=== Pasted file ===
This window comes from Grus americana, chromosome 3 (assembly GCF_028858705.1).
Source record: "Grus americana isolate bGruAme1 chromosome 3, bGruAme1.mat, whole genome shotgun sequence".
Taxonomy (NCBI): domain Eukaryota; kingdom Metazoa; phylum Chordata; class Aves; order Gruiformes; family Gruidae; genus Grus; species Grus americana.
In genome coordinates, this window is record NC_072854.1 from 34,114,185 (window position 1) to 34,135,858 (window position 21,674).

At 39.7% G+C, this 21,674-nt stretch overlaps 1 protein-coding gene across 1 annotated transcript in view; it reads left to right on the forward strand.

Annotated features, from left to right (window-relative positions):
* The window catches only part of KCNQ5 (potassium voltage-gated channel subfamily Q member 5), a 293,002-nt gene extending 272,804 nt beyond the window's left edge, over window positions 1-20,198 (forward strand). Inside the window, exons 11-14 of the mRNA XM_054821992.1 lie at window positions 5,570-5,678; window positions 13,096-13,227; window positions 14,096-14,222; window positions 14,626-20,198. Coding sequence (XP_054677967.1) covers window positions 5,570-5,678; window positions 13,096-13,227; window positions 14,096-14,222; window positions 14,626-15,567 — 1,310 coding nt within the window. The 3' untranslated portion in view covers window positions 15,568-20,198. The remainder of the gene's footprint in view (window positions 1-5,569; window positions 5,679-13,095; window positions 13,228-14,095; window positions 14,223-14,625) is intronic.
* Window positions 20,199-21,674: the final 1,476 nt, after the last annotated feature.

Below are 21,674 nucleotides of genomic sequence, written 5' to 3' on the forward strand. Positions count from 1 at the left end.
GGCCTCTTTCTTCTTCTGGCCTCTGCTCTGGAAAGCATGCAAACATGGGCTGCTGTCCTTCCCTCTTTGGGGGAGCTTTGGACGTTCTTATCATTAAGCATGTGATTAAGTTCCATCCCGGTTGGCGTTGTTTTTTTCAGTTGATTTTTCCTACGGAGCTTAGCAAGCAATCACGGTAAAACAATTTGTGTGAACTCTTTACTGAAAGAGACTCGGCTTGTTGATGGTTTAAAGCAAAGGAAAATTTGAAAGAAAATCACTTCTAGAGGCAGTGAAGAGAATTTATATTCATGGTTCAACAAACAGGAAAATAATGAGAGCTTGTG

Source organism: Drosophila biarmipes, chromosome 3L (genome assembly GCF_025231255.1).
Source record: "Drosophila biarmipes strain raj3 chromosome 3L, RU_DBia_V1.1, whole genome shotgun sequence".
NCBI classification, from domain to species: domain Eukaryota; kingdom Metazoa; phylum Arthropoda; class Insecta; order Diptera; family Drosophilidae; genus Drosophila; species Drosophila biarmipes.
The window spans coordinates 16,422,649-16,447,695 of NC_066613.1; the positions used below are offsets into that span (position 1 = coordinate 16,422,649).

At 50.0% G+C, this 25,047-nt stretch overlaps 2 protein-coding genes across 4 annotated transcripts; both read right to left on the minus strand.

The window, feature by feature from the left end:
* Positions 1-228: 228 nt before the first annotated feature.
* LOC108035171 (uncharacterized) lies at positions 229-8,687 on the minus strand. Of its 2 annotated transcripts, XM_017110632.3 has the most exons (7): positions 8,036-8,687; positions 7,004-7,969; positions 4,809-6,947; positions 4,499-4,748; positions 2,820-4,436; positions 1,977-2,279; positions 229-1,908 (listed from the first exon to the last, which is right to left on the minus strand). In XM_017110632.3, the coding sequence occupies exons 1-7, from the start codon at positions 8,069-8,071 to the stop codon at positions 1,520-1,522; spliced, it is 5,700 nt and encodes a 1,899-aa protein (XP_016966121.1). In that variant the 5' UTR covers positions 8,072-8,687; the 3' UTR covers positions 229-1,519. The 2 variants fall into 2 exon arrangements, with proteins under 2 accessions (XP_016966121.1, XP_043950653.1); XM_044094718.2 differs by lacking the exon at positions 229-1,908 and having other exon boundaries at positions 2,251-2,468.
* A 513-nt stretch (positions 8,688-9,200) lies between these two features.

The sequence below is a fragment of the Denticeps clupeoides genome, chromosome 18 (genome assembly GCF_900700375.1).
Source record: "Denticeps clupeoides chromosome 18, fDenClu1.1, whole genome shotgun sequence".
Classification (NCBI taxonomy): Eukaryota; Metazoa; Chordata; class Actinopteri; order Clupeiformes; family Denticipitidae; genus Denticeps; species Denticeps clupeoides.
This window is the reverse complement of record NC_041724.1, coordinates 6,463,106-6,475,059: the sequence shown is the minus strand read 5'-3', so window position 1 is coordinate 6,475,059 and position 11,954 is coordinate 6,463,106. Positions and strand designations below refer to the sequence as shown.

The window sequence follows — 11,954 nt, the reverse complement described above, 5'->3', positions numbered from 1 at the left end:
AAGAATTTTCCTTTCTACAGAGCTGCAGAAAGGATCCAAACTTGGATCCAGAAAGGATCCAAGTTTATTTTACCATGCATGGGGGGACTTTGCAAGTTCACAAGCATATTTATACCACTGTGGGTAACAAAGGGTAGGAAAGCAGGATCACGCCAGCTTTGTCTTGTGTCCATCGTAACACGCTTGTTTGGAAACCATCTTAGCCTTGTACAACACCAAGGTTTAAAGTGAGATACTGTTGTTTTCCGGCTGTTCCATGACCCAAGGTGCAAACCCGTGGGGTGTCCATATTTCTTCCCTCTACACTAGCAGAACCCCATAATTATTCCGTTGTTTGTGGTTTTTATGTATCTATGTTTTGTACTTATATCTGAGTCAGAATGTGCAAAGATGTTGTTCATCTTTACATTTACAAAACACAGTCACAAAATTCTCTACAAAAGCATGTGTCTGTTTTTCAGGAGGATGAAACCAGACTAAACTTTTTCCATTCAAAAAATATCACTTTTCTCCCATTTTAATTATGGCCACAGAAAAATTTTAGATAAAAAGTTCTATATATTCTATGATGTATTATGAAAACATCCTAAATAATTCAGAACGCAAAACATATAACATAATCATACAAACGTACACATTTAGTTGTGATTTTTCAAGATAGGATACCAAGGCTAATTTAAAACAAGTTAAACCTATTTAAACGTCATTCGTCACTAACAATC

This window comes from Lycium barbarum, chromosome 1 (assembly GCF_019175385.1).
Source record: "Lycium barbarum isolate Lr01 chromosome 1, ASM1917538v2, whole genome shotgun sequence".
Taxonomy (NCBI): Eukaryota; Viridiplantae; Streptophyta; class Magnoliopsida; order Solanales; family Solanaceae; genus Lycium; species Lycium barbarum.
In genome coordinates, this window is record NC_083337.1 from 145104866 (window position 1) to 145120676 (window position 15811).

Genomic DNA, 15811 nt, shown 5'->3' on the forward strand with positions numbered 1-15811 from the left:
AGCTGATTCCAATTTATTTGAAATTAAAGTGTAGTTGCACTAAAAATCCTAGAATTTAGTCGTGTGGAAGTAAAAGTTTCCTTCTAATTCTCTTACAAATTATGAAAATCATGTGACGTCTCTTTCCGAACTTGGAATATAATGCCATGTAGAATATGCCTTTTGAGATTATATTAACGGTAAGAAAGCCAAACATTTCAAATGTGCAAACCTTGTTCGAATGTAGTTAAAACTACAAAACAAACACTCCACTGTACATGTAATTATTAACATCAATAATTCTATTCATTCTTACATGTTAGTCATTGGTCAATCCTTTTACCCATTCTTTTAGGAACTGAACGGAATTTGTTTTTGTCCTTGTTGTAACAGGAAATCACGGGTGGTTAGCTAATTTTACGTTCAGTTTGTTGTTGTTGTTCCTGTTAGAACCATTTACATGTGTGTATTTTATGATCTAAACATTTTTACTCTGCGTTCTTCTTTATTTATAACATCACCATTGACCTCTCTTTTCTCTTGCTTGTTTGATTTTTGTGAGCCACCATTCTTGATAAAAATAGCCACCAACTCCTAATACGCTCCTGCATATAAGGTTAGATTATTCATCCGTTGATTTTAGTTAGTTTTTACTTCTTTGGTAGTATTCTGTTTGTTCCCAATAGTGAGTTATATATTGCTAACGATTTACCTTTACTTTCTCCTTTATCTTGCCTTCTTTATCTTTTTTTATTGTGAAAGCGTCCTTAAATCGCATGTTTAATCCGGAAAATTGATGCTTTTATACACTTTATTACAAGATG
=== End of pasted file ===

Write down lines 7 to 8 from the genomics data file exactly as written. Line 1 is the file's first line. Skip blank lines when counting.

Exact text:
* The window catches only part of KCNQ5 (potassium voltage-gated channel subfamily Q member 5), a 293,002-nt gene extending 272,804 nt beyond the window's left edge, over window positions 1-20,198 (forward strand). Inside the window, exons 11-14 of the mRNA XM_054821992.1 lie at window positions 5,570-5,678; window positions 13,096-13,227; window positions 14,096-14,222; window positions 14,626-20,198. Coding sequence (XP_054677967.1) covers window positions 5,570-5,678; window positions 13,096-13,227; window positions 14,096-14,222; window positions 14,626-15,567 — 1,310 coding nt within the window. The 3' untranslated portion in view covers window positions 15,568-20,198. The remainder of the gene's footprint in view (window positions 1-5,569; window positions 5,679-13,095; window positions 13,228-14,095; window positions 14,223-14,625) is intronic.
* Window positions 20,199-21,674: the final 1,476 nt, after the last annotated feature.